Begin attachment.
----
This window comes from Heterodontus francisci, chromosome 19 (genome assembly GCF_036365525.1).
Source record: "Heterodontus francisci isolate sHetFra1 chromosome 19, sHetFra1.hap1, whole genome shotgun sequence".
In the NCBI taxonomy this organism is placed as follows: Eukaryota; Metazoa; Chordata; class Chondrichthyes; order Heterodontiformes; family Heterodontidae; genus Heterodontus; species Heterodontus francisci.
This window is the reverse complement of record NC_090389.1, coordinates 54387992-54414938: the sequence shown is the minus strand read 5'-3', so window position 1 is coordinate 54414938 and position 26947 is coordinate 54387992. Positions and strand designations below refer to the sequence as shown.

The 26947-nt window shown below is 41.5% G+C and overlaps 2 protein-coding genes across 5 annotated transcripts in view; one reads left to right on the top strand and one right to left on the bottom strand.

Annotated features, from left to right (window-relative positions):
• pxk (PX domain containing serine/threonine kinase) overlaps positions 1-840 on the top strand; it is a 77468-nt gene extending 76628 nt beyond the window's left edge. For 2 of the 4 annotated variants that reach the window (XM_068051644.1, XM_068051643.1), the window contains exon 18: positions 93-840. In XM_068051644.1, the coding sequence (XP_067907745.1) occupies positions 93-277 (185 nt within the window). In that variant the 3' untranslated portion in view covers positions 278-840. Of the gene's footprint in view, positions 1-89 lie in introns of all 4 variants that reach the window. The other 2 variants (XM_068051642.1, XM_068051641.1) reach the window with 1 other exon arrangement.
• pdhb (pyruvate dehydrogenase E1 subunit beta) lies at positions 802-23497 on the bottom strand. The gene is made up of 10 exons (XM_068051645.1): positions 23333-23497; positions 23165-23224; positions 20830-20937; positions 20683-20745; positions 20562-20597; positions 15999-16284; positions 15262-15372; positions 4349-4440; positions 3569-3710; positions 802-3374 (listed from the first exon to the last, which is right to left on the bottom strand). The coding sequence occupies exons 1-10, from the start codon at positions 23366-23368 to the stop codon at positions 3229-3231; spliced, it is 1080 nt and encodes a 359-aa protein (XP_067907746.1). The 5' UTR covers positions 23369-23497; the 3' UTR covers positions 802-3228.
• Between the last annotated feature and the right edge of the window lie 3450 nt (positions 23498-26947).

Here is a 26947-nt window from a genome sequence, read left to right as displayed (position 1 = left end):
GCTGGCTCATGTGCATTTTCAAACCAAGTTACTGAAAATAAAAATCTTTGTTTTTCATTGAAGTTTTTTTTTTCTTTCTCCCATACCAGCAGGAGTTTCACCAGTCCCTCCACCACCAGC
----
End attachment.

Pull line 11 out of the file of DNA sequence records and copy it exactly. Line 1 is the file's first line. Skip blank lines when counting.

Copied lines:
GCTGGCTCATGTGCATTTTCAAACCAAGTTACTGAAAATAAAAATCTTTGTTTTTCATTGAAGTTTTTTTTTTCTTTCTCCCATACCAGCAGGAGTTTCACCAGTCCCTCCACCACCAGC